-It was a sad thing that his own disciples should abandon him, at the very moment he was going to die for them, and after all their professions of determined adherence to him-But when the Shepherd was smitten, "the sheep were scattered." In this desertion, he was not taken by surprise; for he had previously said, "Behold the hour cometh, yea, is now come, that ye shall be scattered every man to his own, and shall leave me alone." Yet how much he felt it, may be inferred from his lamentation and complaint: "I looked for some to take pity, but there was none; and for comforter, but I found none"Let not his people count it a strange thing, if they are betrayed or forsaken-It should remind them of the fellowship of his sufferings.

But behold an instance of forgiving mercy and renewing grace-" And I will turn mine hand upon the little ones." His disciples were little in the eyes of the world; and less in their own. They were few in number, and poor in condition. They were weak in faith and fortitude-and were now dismayed, and desponding. But he did not give them over unto death.

He knew their frame; he remembered that they were dust. As soon as he was risen from the dead, he appeared to them--not clothed in terror; but saying, "Peace be unto you." He exerted again the powerful influence of his Holy Spirit; and renewed them again unto repentance. He established their faith and hope. He gave them enlarged views, and fresh courage so that they were ready to suffer and die for his Name.


"His heart is made of tenderness-
"His bowels melt with love."

A bruised reed will he not break; and smoking flax will he not quench, till he send forth judgment unto victory. And in his Name shall the Gentiles


AUG. 25.-" O thou that hearest prayer! unto thee shall all flesh come." Psalm lxv. 2.

We have no claims upon God; and are not worthy of the least of all his mercies. It is therefore surprising that he should hear prayer at all. But he glories in it; and by nothing is he so much distinguished: he derives his fame, his character, from it-"O Thou that hearest prayer!"

And we need not wonder at this, when we consider -How constantly he has heard prayer; even ever since men began to call upon the Name of the Lord.-And how many prayers he has heard. If we are to pray without ceasing, the prayers of one individual, will be very numerous. What, then, is the aggregate multitude, that has been offered by all the millions that ever sought his face!-And how largely he answers prayer-giving grace and glory, and withholding no

good thing pertaining to life and godliness.-And how readily he answers prayer: "Before they call,” say he, "I will answer; and while they are yet speaking, I will hear."-And how certainly he hears prayer. We have his promises, which are firmer than the earth and the heavens. It may not be easy to ascertain when, or how, he answers us, as the God of our salvation: but this we know, that he cannot deny us, without denying himself. He cannot lie-and he has said, "Ask, and it shall be given you; seek, and ye shall find; knock, and it shall be opened unto you for every one that asketh, receiveth; and he that seeketh, findeth; and to him that knocketh, it shall be opened.'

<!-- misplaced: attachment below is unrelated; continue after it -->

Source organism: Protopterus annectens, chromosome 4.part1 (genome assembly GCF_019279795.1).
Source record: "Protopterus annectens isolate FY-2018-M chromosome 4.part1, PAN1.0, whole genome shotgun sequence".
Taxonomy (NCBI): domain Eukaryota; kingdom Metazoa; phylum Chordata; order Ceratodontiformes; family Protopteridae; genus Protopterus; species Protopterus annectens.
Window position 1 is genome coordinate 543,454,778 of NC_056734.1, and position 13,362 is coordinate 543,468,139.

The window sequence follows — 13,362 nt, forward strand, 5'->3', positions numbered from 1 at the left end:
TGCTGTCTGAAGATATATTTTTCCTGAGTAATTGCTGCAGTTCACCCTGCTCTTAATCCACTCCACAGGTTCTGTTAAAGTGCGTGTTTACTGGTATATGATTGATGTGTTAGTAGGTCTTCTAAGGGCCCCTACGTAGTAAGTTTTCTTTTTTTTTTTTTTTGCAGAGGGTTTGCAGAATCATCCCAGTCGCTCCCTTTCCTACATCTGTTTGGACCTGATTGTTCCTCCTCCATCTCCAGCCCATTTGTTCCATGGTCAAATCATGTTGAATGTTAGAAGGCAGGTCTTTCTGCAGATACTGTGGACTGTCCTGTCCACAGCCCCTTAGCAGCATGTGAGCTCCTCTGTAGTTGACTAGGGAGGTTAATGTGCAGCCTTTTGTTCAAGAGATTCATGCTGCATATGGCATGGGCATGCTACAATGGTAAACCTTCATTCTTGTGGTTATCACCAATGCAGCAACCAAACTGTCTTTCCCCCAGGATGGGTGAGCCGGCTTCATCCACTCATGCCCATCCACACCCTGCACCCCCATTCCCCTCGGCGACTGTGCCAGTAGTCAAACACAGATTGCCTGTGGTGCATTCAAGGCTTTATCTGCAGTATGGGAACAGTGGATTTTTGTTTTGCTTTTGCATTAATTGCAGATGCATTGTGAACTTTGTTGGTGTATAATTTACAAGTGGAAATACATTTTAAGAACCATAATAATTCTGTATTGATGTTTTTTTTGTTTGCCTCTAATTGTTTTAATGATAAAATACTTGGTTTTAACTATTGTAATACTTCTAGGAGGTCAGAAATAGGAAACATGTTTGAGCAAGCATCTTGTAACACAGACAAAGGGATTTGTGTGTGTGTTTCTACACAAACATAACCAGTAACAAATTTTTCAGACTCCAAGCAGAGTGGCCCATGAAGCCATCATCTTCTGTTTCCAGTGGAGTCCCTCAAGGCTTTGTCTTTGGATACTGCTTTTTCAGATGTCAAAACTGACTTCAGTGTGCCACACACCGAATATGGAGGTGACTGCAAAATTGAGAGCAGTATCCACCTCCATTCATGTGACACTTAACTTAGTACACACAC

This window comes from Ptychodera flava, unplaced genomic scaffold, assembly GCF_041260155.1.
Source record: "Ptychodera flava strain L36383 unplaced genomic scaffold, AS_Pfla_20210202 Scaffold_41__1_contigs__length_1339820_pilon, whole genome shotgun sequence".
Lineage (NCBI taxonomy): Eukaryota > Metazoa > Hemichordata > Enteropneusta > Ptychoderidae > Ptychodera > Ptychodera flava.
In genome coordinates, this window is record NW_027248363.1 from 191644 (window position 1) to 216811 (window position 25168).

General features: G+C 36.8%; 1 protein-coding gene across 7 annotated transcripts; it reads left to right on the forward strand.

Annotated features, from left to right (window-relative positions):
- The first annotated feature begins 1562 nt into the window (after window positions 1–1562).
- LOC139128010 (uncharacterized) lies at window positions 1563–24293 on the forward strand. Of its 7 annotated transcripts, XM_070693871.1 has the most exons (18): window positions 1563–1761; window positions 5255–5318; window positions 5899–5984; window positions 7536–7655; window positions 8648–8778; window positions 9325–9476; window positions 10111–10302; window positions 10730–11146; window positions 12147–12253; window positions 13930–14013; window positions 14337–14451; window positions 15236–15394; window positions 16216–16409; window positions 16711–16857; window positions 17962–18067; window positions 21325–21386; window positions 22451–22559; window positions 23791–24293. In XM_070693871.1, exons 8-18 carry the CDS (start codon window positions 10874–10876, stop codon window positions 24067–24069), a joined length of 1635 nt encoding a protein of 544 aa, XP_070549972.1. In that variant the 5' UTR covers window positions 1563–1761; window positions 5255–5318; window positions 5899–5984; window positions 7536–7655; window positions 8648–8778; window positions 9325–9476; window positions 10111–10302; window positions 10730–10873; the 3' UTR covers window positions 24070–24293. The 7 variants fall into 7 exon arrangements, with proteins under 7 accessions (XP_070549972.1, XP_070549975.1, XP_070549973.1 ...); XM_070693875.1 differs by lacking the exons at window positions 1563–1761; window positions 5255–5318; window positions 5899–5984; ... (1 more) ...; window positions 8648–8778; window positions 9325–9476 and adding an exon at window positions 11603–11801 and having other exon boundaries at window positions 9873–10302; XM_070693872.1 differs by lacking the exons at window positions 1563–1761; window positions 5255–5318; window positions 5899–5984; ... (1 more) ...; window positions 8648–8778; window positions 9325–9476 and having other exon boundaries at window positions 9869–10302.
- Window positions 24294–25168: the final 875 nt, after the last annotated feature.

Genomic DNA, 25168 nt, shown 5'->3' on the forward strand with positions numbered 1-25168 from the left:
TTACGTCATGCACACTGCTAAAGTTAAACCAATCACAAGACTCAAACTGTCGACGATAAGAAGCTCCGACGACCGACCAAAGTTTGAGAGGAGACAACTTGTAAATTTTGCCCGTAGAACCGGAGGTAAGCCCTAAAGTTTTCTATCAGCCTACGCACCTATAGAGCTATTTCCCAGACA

What should be the influence of this glorious truth? "Unto Thee shall all flesh come." If these words had stood separately, we should have taken them as affirming, that all flesh would come to him at the last day to be judged. But the reference is not to God on the judgment-seat, but on the mercyseat and it is well that we can kneel at the latter, before we stand at the former.-The meaning is, that men shall seek to him in prayer. And not some, but many. Not many, but all. Surely here is nothing less than a prophecy of the calling of the Gentiles. Not only shall the seed of Jacob, his chosen, seek unto him; but those also that were strangers to the commonwealth of Israel, and without God in the world, crying only unto idols that could not save. The Jews, in later times, were carnal, and selfish, and averse to the extension of their privileges: but the more ancient and spiritual of their nation rejoiced in the prospect of it; and they had intimations from the beginning, that the Gentiles, also, should be fellow-heirs, and of the same body, and partakers of the promise of Christ, by the Gospel-"All nations whom Thou hast made, shall come and worship before thee." "My house shall be called the house of prayer for all people."